Says Judee Tan, 32, who performed with Fuzz, Budhrani and Zulkarnain during Happy Ever Laughter: "It's refreshing to see them in action. They seem more spontaneous and reactive compared to people like me who started off as actors.

"As an actor, I sometimes feel the need to have a 'character' to fall back on even when I'm doing stand-up comedy. It's great that they have used the bar scene to hone and develop their own comic persona."

Says Kumar, 46, who performed for 13 years at the now-defunct club Boom Boom Room first in Bugis Street and then in Far East Square: "Performing in bars is the hardest because people can talk and heckle. You might also be competing with the drinks for the audience's attention.

"Once you can handle the bar scene, you can handle any sort of audience."

That said, he acknowledges that the scene is more competitive now, with new forms of entertainment such as online programmes vying for eyeballs.

"It's a totally different ball game now," he says. "There are more platforms but also new challenges."

Irene Ang, 45, who co-created the stand-up show The V Conference, which was performed every year from 2007 to 2010, adds: "Stand-up is very challenging. It's just you onstage and there's only your material to fall back on."

Her advice? Just be yourself. Tell your own story and remember that you don't have to put somebody else down in order to be funny.

Expect the laughs to keep coming in.

In December, the Dim Sum Dollies cabaret act will put on a full-length comeback show combining stand-up comedy with skits and musical numbers.

About 10 per cent of its tickets, priced from $48 to $118, have been snapped up.

Ang confirms that The V Conference will also return next year, themed around Singapore's 50th birthday.

"We would love to parody the many historical characters in our nation's history - from Sang Nila Utama to Ah Meng the orang utan," she teases.

"Now that Singapore is almost 50 years old, it's time to look back and laugh at all the funny things that happened along the way."

Audiences can also expect a third instalment of Happy Ever Laughter to return in 2016.

All this will delight comedy fans such as Mr Karl Khan, 32, who watches stand-up comedy shows here about once a month.

Says the marketing executive: "I've been to famous comedy venues such as Dangerfield's Comedy Night Club in New York. But now, some of the offerings in Singapore are just as good, if not better, because local comedians are just as sharp and witty as their foreign counterparts.

"As a fan of stand-up comedy, I'm eagerly awaiting the many shows in the pipeline."

Additional reporting by Cheryl Mui



Known for: His humourous anecdotes, teasing social commentary and witty mocking of racial stereotypes. He once joked that while drivers in other countries clear the way for ambulances, drivers in Singapore will follow the ambulance and let it clear the road for them.

He is also an actor, host and laughter yoga instructor. He married fellow comic Sharul Channa last year.

Got into comedy: Through stand-up show Comedy Masala three years ago.

He says: "Comedy is just tragedy plus time. If something hurts you now, it can be funny if you look back at it after some time. The first time I went onstage, it was like bungee-jumping - naked. I had to take a few shots of whisky before I got the courage to go on."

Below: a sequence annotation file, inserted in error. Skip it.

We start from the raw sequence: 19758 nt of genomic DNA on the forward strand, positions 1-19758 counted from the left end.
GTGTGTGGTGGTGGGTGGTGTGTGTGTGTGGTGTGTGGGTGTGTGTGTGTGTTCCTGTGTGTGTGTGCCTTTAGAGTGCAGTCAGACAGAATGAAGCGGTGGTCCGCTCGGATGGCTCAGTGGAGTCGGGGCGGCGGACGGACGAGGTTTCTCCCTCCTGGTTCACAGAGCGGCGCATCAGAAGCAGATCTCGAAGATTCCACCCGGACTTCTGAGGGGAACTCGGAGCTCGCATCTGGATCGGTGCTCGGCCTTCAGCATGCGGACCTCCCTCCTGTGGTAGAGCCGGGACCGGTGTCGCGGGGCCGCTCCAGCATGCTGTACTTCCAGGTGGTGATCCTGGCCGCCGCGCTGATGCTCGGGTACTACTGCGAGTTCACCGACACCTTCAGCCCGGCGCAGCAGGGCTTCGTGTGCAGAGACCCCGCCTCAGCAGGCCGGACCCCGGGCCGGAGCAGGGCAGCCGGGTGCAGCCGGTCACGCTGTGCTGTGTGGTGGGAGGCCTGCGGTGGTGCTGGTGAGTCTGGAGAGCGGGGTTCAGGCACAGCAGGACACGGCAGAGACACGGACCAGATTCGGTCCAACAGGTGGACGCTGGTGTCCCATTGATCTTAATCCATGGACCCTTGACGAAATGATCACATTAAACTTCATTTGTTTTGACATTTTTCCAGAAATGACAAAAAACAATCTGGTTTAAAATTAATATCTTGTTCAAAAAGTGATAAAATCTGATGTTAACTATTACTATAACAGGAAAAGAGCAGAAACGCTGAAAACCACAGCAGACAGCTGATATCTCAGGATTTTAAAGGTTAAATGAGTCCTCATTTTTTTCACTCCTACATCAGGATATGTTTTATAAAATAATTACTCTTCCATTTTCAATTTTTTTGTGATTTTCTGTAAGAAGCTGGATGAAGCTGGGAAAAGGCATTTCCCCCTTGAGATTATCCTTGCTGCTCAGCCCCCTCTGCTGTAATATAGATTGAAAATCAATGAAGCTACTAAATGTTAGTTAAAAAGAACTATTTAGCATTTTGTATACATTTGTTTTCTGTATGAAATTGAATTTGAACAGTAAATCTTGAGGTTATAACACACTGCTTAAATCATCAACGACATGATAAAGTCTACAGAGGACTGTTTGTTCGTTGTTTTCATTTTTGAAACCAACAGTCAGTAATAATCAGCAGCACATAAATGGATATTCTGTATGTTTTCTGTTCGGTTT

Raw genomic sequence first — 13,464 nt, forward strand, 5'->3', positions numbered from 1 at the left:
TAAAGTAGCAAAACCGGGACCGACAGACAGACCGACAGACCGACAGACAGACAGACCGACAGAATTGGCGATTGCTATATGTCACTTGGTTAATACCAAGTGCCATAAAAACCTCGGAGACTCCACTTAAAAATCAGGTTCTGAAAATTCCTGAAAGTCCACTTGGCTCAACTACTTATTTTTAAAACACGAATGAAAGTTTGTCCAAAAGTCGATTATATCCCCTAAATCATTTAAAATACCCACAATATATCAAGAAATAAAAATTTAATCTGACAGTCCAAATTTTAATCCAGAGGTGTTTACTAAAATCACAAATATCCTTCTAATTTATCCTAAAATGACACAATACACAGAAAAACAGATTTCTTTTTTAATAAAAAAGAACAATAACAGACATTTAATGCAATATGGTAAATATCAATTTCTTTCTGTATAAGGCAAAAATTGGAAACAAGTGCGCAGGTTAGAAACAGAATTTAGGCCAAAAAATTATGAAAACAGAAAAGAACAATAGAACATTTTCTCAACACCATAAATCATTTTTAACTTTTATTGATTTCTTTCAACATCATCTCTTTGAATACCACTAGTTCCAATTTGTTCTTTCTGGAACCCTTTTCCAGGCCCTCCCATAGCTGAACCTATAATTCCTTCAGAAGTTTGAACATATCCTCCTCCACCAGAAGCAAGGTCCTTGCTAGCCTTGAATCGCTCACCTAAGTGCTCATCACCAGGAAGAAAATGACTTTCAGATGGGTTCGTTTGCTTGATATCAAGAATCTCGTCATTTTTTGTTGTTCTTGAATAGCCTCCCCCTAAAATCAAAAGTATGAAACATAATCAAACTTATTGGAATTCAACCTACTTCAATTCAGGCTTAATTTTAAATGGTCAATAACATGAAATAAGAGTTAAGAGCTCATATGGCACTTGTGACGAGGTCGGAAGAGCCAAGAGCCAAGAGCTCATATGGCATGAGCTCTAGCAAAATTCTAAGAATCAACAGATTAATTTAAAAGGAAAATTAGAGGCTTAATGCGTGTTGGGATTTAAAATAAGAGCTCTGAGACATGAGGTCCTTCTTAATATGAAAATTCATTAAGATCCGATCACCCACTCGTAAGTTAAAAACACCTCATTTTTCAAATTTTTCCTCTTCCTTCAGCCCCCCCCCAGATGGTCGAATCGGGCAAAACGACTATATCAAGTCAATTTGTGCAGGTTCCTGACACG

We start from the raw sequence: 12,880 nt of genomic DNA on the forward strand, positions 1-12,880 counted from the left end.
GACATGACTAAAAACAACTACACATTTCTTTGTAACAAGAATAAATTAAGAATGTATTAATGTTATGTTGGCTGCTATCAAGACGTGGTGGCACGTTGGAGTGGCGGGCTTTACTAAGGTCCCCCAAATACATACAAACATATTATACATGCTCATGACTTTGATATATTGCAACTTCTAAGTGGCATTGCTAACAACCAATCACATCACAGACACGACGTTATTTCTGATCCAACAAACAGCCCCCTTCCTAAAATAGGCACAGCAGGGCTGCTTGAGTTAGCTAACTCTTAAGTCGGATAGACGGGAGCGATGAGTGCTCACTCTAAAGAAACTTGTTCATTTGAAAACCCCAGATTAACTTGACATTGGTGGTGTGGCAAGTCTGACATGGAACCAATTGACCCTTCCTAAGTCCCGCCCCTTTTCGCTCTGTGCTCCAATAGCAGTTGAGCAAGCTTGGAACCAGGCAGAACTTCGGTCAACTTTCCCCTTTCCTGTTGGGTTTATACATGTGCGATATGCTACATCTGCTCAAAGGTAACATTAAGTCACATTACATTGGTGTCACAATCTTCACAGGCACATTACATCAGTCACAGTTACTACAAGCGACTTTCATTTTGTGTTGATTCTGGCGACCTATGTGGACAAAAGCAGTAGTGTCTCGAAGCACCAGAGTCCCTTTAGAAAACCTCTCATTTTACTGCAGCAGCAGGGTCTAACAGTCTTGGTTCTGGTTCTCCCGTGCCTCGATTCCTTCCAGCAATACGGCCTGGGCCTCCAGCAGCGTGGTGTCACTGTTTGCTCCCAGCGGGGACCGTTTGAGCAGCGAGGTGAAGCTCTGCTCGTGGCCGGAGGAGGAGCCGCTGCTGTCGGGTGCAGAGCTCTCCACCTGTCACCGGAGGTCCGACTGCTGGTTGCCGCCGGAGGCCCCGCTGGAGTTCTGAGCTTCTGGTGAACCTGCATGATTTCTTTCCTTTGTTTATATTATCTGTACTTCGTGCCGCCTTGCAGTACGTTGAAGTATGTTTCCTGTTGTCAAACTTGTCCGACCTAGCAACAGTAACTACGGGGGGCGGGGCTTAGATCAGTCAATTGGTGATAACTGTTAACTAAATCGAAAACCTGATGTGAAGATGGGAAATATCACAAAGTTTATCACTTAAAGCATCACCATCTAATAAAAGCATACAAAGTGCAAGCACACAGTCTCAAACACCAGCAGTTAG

Catch him: At Gypsy Comedy once a month at Moshi Moshi Bollywood at Cuppage Plaza. For more information, go to G Comedy Singapore's Facebook page at

Also appears at Comedy Masala (admission is $15 for regular guests and $10 for students, including a free drink) at The Vault every Tuesday at 8.30pm, Talk Cock Comedy (admission is $10) at Blu Jaz Cafe every Wednesday at 8.30pm and Fridays With Fuzz at The Butter Factory at 8pm (admission is $15, which includes one standard drink).


Known for: His energetic sets and ironic humour. During the Comedy Masala event at The Vault bistro lounge last Tuesday, he joked that when he heard how home-grown actress Fann Wong might name her unborn child after the player who scores the winning goal in the World Cup final, he prayed for Saudi Arabia to get through the preliminary rounds. It would make for an interesting name, he thought.

The former stunt performer at Universal Studios Singapore has been doing stand-up comedy full-time since February.

Got into comedy: Through open mic nights at various pubs in 2009.

He says: "Every time people ask me which was my best gig, I always say 'the next one'. At every set, there's always one person who doesn't laugh and it becomes my entire mission to crack that guy up."

Catch him: At Fridays With Fuzz at The Butter Factory every Friday at 8pm.


Known for: His observational and self-deprecating humour. He once joked that Singaporeans are so obsessed with exams that his parents freaked out when they found out his blood type is B+.

He is a freelance copywriter by day.

Got into comedy: Through Comedy Masala in 2010. He opened for Emmy-winning actor Rob Schneider's stand-up act before a crowd of about 1,400 at Suntec City in 2011. He has also performed in Australia, China and Hong Kong.

He says: "The hardest part in stand-up comedy is dealing with distracted audiences. I sometimes have to single out distracted audience members and milk them for comedic effect - just to get their attention."

Catch him: At his own monthly comedy show Comedy Kampong at Hood Bar and Cafe in Victoria Street. For more information, go to his Facebook page at Also appears at Comedy Masala, Talk Cock Comedy and Fridays With Fuzz.


Known for: Being one of the few women among the new generation of local comedians. Some of the topics in her sets include relationships and women's issues.

Once, she spoke onstage about asking her father whether he would save his wife or ex-girlfriend if both were drowning in the river.